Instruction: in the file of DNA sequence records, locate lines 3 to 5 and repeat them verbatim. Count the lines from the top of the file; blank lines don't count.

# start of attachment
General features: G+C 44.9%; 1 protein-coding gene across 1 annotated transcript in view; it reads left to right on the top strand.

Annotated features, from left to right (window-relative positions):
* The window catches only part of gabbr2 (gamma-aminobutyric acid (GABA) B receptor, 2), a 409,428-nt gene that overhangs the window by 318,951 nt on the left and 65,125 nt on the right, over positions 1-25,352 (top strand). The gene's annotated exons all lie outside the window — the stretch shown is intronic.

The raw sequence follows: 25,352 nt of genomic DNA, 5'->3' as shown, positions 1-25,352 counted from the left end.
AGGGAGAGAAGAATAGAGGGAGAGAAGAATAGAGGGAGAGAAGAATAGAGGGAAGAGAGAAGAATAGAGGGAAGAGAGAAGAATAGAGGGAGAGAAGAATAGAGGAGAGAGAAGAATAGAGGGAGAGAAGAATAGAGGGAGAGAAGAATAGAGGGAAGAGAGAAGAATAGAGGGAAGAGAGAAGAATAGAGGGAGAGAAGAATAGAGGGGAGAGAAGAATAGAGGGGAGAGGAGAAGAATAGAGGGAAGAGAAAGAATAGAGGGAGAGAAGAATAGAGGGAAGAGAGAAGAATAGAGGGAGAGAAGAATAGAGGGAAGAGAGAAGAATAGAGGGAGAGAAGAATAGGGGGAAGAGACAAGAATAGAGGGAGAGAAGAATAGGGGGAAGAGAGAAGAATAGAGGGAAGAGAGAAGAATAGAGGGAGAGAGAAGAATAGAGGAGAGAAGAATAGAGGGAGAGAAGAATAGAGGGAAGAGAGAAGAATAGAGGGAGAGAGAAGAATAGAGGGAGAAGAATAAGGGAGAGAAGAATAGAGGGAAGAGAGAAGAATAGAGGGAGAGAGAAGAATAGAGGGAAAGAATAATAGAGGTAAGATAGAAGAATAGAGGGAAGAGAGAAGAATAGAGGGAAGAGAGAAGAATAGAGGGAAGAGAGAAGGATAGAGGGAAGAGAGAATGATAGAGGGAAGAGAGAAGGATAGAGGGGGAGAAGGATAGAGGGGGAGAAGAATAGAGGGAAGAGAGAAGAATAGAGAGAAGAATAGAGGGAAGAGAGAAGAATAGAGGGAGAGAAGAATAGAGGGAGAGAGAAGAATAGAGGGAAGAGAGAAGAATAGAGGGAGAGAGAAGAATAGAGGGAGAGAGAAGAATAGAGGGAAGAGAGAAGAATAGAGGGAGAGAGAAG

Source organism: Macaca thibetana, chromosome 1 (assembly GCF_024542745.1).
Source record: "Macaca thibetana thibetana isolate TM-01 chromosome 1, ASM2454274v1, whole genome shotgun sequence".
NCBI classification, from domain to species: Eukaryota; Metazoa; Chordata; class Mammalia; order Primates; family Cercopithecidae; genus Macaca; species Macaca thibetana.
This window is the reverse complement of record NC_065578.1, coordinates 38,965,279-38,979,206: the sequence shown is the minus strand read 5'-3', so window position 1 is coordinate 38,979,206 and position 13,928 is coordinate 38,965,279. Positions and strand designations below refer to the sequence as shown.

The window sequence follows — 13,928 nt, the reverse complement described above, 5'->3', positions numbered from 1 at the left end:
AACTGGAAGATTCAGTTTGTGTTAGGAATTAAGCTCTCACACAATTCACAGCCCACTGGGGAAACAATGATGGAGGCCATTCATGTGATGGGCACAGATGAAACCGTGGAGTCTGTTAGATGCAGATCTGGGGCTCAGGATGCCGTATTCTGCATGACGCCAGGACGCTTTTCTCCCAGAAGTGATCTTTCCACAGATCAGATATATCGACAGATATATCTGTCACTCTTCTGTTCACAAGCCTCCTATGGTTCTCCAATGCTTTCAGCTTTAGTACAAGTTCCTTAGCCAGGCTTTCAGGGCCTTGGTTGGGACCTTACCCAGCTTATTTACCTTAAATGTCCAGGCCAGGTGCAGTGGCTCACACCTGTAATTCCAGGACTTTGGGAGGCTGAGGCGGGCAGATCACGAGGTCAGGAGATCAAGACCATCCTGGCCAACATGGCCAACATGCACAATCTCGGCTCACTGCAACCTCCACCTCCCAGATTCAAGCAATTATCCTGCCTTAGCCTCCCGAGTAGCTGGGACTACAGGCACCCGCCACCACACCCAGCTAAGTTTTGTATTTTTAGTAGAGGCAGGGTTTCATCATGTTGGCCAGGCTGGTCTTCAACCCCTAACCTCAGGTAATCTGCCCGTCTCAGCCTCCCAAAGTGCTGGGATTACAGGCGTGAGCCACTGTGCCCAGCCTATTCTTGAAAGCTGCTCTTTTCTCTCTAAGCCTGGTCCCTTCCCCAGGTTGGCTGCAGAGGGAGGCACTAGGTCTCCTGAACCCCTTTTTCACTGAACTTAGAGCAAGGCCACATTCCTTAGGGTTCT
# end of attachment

* The window catches only part of gabbr2 (gamma-aminobutyric acid (GABA) B receptor, 2), a 409,428-nt gene that overhangs the window by 318,951 nt on the left and 65,125 nt on the right, over positions 1-25,352 (top strand). The gene's annotated exons all lie outside the window — the stretch shown is intronic.

The raw sequence follows: 25,352 nt of genomic DNA, 5'->3' as shown, positions 1-25,352 counted from the left end.
AGGGAGAGAAGAATAGAGGGAGAGAAGAATAGAGGGAGAGAAGAATAGAGGGAAGAGAGAAGAATAGAGGGAAGAGAGAAGAATAGAGGGAGAGAAGAATAGAGGAGAGAGAAGAATAGAGGGAGAGAAGAATAGAGGGAGAGAAGAATAGAGGGAAGAGAGAAGAATAGAGGGAAGAGAGAAGAATAGAGGGAGAGAAGAATAGAGGGGAGAGAAGAATAGAGGGGAGAGGAGAAGAATAGAGGGAAGAGAAAGAATAGAGGGAGAGAAGAATAGAGGGAAGAGAGAAGAATAGAGGGAGAGAAGAATAGAGGGAAGAGAGAAGAATAGAGGGAGAGAAGAATAGGGGGAAGAGACAAGAATAGAGGGAGAGAAGAATAGGGGGAAGAGAGAAGAATAGAGGGAAGAGAGAAGAATAGAGGGAGAGAGAAGAATAGAGGAGAGAAGAATAGAGGGAGAGAAGAATAGAGGGAAGAGAGAAGAATAGAGGGAGAGAGAAGAATAGAGGGAGAAGAATAAGGGAGAGAAGAATAGAGGGAAGAGAGAAGAATAGAGGGAGAGAGAAGAATAGAGGGAAAGAATAATAGAGGTAAGATAGAAGAATAGAGGGAAGAGAGAAGAATAGAGGGAAGAGAGAAGAATAGAGGGAAGAGAGAAGGATAGAGGGAAGAGAGAATGATAGAGGGAAGAGAGAAGGATAGAGGGGGAGAAGGATAGAGGGGGAGAAGAATAGAGGGAAGAGAGAAGAATAGAGAGAAGAATAGAGGGAAGAGAGAAGAATAGAGGGAGAGAAGAATAGAGGGAGAGAGAAGAATAGAGGGAAGAGAGAAGAATAGAGGGAGAGAGAAGAATAGAGGGAGAGAGAAGAATAGAGGGAAGAGAGAAGAATAGAGGGAGAGAGAAG